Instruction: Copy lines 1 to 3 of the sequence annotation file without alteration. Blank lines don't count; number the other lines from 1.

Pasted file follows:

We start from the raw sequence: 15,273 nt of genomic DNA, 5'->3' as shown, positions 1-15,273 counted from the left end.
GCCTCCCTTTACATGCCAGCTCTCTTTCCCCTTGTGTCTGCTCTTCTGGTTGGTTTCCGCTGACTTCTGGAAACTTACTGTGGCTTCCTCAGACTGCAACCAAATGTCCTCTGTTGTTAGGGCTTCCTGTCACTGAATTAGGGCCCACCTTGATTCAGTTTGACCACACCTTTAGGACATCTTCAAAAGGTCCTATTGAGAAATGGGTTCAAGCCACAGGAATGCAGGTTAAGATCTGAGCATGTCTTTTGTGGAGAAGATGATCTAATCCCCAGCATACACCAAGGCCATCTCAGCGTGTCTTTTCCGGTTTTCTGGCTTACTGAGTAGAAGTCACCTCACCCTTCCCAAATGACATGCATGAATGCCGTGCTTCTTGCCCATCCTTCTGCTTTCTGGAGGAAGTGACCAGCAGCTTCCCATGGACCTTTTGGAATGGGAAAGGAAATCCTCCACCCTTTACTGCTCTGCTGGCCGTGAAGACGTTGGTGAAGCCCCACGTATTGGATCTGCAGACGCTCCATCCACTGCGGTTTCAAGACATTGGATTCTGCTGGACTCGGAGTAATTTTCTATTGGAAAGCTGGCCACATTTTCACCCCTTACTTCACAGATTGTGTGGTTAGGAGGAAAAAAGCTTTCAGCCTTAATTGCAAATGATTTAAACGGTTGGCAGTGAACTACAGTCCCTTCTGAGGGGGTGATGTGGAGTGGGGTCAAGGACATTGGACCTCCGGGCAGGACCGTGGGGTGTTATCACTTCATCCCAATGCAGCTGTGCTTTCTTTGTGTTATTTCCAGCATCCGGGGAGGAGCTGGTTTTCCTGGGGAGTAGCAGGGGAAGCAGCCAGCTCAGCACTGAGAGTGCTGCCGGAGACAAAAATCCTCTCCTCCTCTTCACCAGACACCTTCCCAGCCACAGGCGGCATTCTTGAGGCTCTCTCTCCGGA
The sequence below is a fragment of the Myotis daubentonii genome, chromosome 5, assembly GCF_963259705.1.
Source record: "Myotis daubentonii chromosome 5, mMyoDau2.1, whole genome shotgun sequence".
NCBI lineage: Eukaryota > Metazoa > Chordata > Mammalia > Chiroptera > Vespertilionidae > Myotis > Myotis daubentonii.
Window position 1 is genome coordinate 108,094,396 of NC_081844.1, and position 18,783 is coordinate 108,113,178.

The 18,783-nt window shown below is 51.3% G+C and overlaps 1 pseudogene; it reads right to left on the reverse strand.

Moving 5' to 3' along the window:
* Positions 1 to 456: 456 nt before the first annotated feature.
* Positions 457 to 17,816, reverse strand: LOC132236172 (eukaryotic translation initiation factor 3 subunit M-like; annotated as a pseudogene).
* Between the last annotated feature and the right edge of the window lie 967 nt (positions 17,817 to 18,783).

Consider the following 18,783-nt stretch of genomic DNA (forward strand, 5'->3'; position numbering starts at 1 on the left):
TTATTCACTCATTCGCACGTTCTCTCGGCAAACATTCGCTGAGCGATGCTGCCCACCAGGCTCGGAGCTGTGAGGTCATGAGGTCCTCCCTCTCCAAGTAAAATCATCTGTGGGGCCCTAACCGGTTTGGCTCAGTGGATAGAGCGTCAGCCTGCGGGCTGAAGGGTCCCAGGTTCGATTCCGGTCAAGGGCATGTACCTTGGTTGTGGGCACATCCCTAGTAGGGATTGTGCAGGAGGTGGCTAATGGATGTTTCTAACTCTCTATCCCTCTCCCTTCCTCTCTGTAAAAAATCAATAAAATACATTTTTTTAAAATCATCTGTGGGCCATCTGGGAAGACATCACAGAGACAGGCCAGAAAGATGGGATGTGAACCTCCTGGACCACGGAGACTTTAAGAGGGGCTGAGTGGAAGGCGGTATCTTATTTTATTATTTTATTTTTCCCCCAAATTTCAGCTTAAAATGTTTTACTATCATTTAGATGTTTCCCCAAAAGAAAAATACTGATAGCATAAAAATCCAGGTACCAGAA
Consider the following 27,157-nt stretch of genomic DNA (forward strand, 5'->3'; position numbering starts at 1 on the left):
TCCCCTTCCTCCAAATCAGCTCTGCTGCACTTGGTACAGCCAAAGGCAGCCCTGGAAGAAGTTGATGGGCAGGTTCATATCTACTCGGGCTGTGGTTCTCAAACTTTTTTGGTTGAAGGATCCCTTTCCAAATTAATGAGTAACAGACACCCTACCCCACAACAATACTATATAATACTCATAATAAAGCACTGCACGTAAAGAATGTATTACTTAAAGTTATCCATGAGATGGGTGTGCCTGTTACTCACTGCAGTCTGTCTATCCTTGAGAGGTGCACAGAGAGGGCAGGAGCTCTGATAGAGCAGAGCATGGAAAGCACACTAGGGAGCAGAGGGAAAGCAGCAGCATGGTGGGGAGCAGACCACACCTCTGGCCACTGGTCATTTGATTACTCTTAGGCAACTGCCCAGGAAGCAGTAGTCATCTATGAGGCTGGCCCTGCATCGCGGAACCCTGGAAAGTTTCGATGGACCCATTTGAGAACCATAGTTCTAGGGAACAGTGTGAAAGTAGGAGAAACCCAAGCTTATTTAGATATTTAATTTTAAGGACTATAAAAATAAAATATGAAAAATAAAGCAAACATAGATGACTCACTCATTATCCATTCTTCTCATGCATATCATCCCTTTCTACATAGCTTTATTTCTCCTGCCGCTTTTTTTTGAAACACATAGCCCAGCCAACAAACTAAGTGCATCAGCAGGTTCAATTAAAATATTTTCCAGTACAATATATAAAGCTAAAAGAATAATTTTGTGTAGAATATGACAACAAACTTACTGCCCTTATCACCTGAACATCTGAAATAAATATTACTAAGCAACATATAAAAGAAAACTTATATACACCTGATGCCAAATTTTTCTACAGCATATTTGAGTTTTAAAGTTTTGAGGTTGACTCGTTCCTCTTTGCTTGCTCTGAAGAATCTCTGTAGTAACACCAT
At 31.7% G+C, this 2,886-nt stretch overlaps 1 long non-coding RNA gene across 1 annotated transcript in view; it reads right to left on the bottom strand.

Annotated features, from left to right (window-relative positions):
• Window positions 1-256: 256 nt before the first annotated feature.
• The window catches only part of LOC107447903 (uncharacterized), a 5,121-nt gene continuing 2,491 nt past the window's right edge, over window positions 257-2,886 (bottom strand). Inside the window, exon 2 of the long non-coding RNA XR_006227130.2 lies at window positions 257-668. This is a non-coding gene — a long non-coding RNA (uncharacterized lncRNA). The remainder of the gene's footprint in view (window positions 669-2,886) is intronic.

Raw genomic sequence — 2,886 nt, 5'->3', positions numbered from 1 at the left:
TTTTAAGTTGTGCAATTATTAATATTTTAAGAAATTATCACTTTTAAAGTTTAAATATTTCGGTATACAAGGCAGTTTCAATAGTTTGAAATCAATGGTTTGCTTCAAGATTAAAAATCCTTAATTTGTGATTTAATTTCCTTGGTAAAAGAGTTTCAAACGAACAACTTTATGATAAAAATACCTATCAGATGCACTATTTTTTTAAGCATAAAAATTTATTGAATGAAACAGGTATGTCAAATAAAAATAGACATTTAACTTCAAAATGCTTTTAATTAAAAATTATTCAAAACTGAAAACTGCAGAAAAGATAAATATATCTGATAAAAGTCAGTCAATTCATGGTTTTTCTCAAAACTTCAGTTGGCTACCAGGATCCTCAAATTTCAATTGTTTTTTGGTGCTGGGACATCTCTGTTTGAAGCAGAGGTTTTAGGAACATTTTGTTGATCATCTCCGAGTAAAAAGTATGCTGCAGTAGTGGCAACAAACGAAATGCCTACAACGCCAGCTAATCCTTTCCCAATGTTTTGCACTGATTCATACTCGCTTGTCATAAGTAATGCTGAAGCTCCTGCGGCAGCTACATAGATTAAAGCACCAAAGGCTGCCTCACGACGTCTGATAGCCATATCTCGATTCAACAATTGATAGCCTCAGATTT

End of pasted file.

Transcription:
We start from the raw sequence: 15,273 nt of genomic DNA, 5'->3' as shown, positions 1-15,273 counted from the left end.
GCCTCCCTTTACATGCCAGCTCTCTTTCCCCTTGTGTCTGCTCTTCTGGTTGGTTTCCGCTGACTTCTGGAAACTTACTGTGGCTTCCTCAGACTGCAACCAAATGTCCTCTGTTGTTAGGGCTTCCTGTCACTGAATTAGGGCCCACCTTGATTCAGTTTGACCACACCTTTAGGACATCTTCAAAAGGTCCTATTGAGAAATGGGTTCAAGCCACAGGAATGCAGGTTAAGATCTGAGCATGTCTTTTGTGGAGAAGATGATCTAATCCCCAGCATACACCAAGGCCATCTCAGCGTGTCTTTTCCGGTTTTCTGGCTTACTGAGTAGAAGTCACCTCACCCTTCCCAAATGACATGCATGAATGCCGTGCTTCTTGCCCATCCTTCTGCTTTCTGGAGGAAGTGACCAGCAGCTTCCCATGGACCTTTTGGAATGGGAAAGGAAATCCTCCACCCTTTACTGCTCTGCTGGCCGTGAAGACGTTGGTGAAGCCCCACGTATTGGATCTGCAGACGCTCCATCCACTGCGGTTTCAAGACATTGGATTCTGCTGGACTCGGAGTAATTTTCTATTGGAAAGCTGGCCACATTTTCACCCCTTACTTCACAGATTGTGTGGTTAGGAGGAAAAAAGCTTTCAGCCTTAATTGCAAATGATTTAAACGGTTGGCAGTGAACTACAGTCCCTTCTGAGGGGGTGATGTGGAGTGGGGTCAAGGACATTGGACCTCCGGGCAGGACCGTGGGGTGTTATCACTTCATCCCAATGCAGCTGTGCTTTCTTTGTGTTATTTCCAGCATCCGGGGAGGAGCTGGTTTTCCTGGGGAGTAGCAGGGGAAGCAGCCAGCTCAGCACTGAGAGTGCTGCCGGAGACAAAAATCCTCTCCTCCTCTTCACCAGACACCTTCCCAGCCACAGGCGGCATTCTTGAGGCTCTCTCTCCGGA
The sequence below is a fragment of the Myotis daubentonii genome, chromosome 5, assembly GCF_963259705.1.